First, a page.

An alternative embodiment of the present invention is a two-handed version, with four keys per hand, as shown in FIG. 7. In the right-handed implementation of this version, the selection of the row (group) is done with the left hand 10, and the character selection is done with the right hand 11. The left hand's fingers might be made to work as a conventional chord keyboard, where release of all keys within a predetermined time selects the active row corresponding to the chord which was pressed. But for this embodiment, the left hand's fingers 62 through 65 operate the four keys as if they were shift keys, the active row instantly changing as keys are pressed or released. The right hand's fingers 22 through 25 in either case operate in the same manner as the four fingers without the thumb for the preferred embodiment, that is as a conventional chord keyboard.
The two-handed version allows more rapid data entry than the one-handed version, since the right hand can continue to select characters, while the left hand accomplishes the row selection that had added to the right hand's workload in the one-handed version. But the two-handed version requires much greater number of dexterous fingers than the one-handed version, and even for able-bodied users there is a desire to have the second hand free for keeping place in reading material, turning pages, or whatever. Therefore, the two-handed version is not necessarily a preferred version.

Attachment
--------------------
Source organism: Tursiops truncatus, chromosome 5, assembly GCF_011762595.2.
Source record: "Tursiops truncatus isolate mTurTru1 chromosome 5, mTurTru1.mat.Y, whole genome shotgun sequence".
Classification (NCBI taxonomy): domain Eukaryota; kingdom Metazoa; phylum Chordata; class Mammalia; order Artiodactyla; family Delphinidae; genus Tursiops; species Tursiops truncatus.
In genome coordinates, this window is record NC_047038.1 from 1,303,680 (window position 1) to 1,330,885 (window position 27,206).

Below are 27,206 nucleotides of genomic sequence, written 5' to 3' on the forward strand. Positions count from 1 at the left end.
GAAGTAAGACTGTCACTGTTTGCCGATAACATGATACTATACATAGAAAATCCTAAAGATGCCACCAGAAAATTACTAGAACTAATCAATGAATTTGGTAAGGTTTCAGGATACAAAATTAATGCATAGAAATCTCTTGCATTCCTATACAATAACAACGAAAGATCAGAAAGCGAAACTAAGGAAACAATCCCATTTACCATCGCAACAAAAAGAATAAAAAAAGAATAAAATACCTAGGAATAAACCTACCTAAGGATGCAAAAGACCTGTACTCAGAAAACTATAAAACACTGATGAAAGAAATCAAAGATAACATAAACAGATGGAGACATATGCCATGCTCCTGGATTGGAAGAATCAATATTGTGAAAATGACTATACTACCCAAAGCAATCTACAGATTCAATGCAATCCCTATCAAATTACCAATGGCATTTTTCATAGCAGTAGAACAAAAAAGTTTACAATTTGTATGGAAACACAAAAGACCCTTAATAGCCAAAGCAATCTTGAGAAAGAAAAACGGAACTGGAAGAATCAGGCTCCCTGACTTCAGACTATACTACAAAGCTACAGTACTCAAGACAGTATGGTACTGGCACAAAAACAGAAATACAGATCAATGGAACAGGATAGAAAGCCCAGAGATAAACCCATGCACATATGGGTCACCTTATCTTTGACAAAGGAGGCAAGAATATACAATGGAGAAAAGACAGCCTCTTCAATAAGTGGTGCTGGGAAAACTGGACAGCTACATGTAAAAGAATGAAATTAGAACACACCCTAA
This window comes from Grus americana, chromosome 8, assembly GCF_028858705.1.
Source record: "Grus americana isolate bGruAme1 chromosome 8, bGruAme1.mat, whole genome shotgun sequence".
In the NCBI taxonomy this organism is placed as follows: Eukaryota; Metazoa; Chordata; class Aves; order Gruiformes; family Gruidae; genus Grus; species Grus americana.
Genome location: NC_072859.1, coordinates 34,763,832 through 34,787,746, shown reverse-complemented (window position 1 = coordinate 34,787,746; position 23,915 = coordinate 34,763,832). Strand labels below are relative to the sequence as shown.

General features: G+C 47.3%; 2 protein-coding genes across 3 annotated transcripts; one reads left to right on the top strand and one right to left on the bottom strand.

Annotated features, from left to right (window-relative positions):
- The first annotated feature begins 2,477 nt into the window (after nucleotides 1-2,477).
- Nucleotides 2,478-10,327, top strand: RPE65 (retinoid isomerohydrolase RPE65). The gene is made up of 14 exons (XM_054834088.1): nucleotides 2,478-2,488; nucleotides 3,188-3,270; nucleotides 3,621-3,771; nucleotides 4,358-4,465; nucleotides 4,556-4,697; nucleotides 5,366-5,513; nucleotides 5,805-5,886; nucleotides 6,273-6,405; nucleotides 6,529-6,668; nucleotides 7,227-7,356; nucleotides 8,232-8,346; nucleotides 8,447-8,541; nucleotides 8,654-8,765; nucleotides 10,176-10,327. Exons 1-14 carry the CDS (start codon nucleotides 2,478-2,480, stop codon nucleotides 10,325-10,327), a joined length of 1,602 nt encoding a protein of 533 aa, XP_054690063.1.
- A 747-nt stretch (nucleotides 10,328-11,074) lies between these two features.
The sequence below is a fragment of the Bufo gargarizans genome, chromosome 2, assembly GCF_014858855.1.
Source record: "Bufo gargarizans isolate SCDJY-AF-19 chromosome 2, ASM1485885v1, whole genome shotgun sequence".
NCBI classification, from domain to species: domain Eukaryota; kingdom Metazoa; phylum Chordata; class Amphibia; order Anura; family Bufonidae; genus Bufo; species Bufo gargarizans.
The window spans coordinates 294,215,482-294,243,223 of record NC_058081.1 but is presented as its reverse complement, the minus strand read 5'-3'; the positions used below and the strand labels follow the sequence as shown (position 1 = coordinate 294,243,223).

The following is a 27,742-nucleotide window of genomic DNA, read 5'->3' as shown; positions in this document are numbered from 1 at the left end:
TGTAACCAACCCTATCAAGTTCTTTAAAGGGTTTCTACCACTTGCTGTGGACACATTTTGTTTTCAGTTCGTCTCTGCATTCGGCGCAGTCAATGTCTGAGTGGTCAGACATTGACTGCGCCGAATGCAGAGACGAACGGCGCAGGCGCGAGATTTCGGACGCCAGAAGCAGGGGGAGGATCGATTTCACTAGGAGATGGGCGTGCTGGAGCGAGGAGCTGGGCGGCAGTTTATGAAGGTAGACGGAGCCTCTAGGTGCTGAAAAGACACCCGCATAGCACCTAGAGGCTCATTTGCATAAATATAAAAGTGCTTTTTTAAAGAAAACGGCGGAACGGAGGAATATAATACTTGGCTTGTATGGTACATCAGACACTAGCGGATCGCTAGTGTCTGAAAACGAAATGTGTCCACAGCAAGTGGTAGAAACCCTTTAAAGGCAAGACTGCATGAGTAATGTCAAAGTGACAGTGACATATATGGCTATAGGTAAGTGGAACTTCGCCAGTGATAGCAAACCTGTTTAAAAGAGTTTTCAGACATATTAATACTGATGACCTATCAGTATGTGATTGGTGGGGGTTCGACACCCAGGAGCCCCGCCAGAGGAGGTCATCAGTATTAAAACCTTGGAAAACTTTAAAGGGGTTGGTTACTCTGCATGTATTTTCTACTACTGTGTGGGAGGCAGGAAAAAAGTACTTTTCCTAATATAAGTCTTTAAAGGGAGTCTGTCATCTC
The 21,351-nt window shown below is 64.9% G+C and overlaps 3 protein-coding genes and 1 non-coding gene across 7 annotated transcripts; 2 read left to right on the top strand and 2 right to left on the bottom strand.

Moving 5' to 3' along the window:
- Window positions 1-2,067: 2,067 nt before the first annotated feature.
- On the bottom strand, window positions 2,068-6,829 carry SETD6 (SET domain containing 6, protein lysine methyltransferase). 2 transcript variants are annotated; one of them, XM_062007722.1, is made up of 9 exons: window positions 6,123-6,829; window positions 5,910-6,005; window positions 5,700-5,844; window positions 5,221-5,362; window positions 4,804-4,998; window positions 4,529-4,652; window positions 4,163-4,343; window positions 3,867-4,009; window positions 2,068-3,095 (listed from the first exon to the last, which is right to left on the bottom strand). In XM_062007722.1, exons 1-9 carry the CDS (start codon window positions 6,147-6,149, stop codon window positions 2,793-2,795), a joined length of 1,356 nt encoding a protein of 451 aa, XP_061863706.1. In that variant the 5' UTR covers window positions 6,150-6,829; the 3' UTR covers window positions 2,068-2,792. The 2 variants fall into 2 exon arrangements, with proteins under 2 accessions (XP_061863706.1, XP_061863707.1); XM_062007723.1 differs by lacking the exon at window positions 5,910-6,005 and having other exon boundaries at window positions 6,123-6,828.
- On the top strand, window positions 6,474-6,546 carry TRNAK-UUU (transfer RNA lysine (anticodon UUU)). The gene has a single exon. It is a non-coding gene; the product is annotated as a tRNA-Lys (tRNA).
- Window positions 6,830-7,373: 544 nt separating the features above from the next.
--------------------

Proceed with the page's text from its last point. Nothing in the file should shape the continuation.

The computer code which is provided herein implements this two-handed version as well as the preferred embodiment's one-handed version. To activate the two-handed version, simply press the F2 key immediately after loading the program code. The typists's home row finger keys are used, unless the user uses F3 to redefine the keys used. The general approach to this implementation is the same as for the preferred embodiment, and the differences in details are readily apparent in the computer code provided.
Some computer users have some difficulty manipulating the keyboard keys, and they are greatly helped by adaptive software products such as AccessDOS with its "SlowKeys" capability, for example. Other computer users have even greater difficulty manipulating the keyboard keys, and even with such adaptive software they cannot maintain sufficient data entry effectiveness, so they resort to other computer input methods, such as "single switch scanning". Many of these users, for example, have much better control over their breath than they do over their hands and fingers, as so they are provided with a "puff switch" which responds to their breath, and which is connected to a "single switch scanning" input system.
It is important to note that most computer users who have difficulty manipulating the keyboard keys have conditions which affect their motor skills but not their sensory input or their intelligence. They are quite aware of what actions they wish to take, and often they are quite aware of what actions they are taking, in spite of the fact that they are not able to take those actions as rapidly and in as controlled a fashion as an able-bodied person.